Eye For Film >> Movies >> Valentin (2002) Film Review
Reviewed by: David Haviland
Valentin is a precocious eight-year-old boy, who, like another famous eight-year-old, Lisa Simpson, is wise beyond his years. In a moment of sincerity and innocence, he screams, "Why do grown ups lie all the time?", which becomes the theme of this funny, charming film from Argentinean writer/director Alejandro Agresti.
The irresistibly cute Rodrigo Noya, who resembles a cross between Etre Et Avoir's Jojo and The Wonder Years' Paul Pfeiffer, plays Valentin. He lives with his grandmother (Carmen Maura), who is slowly losing the will to live, following the death of her husband.
There is little parental contact. His father (played by the director) lives like a bachelor in another city, only paying reluctant visits, and his mother won't, or can't, see him. He barely remembers her, but spends his days counting to 1000, in the hope that this will bring her knock at the door.
Every now and again, his father invites his latest girlfriend home and each time Valentin achingly hopes that this one will be a mother to him. But the relationships never last. One day, his father brings Letitia (Julieta Cardinali) and she is beautiful and kind, everything Valentin has dreamt about. She spends the day with Valentin who, starved of female attention, treats it like a first date, in some of the film's funniest scenes. He falls for her, but, as they share their secrets, he is indiscrete and accidentally divulges what his father is really like. This ends the relationship and widens the emotional gulf between father and son.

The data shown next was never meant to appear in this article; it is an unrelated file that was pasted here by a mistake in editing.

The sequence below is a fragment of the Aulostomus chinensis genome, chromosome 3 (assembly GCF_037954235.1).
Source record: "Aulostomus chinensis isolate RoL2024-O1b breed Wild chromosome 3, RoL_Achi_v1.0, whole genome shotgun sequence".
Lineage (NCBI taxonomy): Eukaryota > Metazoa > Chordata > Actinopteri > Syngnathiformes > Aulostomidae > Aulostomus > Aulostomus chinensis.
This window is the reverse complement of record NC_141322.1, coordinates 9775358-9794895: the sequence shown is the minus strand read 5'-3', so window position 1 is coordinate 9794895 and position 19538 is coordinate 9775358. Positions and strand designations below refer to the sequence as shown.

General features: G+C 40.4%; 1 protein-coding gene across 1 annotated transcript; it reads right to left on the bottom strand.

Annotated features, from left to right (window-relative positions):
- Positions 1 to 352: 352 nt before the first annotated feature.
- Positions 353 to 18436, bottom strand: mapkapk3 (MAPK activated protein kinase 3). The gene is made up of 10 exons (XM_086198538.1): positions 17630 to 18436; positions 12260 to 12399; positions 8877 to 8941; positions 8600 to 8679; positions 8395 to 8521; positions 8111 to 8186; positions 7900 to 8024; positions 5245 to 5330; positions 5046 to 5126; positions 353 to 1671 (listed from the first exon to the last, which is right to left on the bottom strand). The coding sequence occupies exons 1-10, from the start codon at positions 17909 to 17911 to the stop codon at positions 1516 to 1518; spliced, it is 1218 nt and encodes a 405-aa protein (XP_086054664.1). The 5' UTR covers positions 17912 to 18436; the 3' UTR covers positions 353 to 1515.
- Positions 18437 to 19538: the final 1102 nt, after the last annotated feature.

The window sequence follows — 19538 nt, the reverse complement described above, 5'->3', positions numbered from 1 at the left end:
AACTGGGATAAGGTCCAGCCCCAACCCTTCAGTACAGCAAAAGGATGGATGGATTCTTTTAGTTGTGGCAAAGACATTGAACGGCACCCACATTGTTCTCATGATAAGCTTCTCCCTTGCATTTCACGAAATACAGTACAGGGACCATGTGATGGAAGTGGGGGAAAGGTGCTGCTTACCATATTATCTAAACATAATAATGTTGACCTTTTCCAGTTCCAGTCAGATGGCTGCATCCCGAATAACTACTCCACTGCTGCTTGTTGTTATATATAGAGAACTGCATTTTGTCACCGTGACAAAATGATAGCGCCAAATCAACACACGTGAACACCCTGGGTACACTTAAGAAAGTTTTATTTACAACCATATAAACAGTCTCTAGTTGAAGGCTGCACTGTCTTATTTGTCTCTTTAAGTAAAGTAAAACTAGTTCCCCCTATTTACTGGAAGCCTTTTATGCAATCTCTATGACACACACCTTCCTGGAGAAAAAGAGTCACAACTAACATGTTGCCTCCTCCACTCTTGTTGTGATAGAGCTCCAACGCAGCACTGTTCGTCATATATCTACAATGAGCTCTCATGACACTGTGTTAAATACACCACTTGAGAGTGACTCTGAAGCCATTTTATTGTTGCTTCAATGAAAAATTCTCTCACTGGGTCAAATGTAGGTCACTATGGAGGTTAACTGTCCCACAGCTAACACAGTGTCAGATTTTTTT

The film is a celebration of innocence, while arguing the point that no parent has a more important role in life than taking care of their children. It's also a celebration of women and a reminder that men's perception of them is not intuitive, but taught. Every man in Valentin's life passes on his own prejudices. His primitive uncle declares, "It's not just the breasts; a woman is more than that," while his doleful piano teacher announces, "Women are a necessary evil."
By the end, Valentin is telling us that he has decided to become a writer:
"At least, I had enough for one story," he says. "Even if it is a little one."
It may be little, but like the boy, it is a delight.Reviewed on: 22 Jan 2004